What does gender have to do with the Civil War? That is, what does the bloodiest war in American history to that time have to do with traditional assumptions about masculinity and femininity, about how men and women "properly" behave, think, and act in the world?
At first glance, this may seem like an easy question. Indeed, the gender division of war seems clear enough: while the men go off to battle, the women stay at home and look after the family. But Walt Whitman's service as a nurse in Civil War hospitals, as well as the women soldiers who served on both sides (sometimes dressed as men), help to remind us that the situation may not be as straightforward as we think.
Whitman's nursing career began shortly after he and his family read in the New York Herald that his brother George Washington Whitman had been wounded in a battle near Fredricksburg, Virginia in December, 1862. Whitman traveled south from Brooklyn to find out about the severity of George's injuries (they weren't serious at all), and when he was called upon to help transport wounded men to the hospital, his life took an unexpected turn. Moved by the suffering of the injured soldiers, and finding that he could lend a hand, Whitman spent most of the next three years in the hospitals in and around Washington, D.C., visiting the sick and wounded, delivering sweets, fruits, and ice cream, writing letters home, and generally cheering and assisting the bedridden.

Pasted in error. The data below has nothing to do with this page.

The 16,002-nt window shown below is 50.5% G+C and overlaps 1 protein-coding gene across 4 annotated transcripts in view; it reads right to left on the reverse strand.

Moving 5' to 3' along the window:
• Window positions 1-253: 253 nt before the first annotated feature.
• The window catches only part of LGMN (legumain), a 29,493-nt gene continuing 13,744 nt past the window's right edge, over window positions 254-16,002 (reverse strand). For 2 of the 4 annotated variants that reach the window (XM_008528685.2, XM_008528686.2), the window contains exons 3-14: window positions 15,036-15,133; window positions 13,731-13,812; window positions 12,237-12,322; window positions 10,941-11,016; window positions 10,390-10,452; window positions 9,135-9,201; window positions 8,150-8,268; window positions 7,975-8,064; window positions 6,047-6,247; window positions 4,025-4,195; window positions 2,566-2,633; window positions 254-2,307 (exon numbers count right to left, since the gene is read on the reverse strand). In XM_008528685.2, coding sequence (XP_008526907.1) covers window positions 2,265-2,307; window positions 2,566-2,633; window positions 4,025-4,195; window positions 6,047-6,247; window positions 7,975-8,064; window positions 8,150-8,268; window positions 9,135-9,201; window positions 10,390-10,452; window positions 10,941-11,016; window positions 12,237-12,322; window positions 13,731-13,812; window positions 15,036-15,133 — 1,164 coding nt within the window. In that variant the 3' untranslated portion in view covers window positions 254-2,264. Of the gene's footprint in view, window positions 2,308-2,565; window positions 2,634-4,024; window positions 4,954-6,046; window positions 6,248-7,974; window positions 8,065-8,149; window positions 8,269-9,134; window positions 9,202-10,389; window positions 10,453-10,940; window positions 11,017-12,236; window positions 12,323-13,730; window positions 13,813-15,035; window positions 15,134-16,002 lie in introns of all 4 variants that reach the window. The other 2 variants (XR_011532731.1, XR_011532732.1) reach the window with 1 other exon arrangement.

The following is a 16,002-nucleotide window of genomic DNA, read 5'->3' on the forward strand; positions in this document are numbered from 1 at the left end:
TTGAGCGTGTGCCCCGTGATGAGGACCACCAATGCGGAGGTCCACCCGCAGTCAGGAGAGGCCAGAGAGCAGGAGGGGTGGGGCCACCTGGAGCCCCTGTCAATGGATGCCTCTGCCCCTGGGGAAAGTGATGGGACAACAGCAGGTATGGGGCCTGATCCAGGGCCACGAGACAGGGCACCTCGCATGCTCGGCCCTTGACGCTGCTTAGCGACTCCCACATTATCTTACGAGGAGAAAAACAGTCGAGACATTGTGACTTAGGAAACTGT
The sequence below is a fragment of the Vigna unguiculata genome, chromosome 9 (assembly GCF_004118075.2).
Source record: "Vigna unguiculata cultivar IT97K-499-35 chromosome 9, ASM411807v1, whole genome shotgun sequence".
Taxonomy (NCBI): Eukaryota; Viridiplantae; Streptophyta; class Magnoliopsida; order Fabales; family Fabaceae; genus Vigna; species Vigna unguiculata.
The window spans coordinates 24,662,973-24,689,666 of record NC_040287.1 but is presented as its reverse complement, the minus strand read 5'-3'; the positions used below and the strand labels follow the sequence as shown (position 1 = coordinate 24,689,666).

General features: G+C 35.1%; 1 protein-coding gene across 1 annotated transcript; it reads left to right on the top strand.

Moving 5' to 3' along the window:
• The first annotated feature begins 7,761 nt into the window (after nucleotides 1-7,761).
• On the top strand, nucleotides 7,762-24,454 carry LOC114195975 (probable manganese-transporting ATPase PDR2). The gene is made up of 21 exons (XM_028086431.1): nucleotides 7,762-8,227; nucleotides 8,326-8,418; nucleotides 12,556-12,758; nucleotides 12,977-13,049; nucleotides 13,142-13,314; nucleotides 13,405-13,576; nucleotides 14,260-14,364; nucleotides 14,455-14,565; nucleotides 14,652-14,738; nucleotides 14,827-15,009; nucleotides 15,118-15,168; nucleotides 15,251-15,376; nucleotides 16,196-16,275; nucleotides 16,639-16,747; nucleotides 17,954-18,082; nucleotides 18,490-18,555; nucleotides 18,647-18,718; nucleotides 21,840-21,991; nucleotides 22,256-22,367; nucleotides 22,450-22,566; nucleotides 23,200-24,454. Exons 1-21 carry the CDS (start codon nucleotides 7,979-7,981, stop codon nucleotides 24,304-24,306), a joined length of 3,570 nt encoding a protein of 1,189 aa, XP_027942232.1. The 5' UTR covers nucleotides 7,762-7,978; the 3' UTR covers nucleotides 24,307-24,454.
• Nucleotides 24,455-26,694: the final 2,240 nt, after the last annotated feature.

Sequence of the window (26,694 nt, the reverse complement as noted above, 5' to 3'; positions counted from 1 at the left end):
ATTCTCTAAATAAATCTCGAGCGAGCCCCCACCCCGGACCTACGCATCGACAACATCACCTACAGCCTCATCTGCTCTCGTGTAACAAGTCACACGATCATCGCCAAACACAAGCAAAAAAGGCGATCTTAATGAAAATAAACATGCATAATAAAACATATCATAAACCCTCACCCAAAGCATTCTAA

Taking as its point of departure Whitman's service as a nurse during the Civil War, this website asks: what does it mean for a man to nurse other men, and in so doing to perform a role that was widely understood as women's work? What are the consequences for "manliness" and "womanliness" when soldiers are injured and dependent upon women? How are these consequences re-figured (if they are) when these dependent men receive their assistance from another man? Can women in the nineteenth century exhibit manliness?
Looked at one way, the Civil War, like World War II in the twentieth century, might be thought of as a watershed moment in which commonsensical assumptions about gender and the relations between men and men, men and women, and women and women were worked out anew on a national scale.
Brothers in Arms is divided into three parts, and readers are encouraged to follow a path through the site that seems most productive for them. "Poet, Nurse, Soldier" examines Whitman's earliest notebooks, in which he worked out some of his earliest conceptions about poetry and the poet. "Gender During Wartime" treats the question of "masculinity" during the war, finding some unexpected intersections between representations of nursing and soldiering. Finally, "Men During Wartime" looks at relations between men during the war and in Whitman's writings, reading a range of photographs and texts in the light of recent theoretical writings about photography, the history of homosexuality, and male friendship.
Research assistance provided by Hunt Howell, Marcy Dinius, Coleman Hutchison, and James Lebeck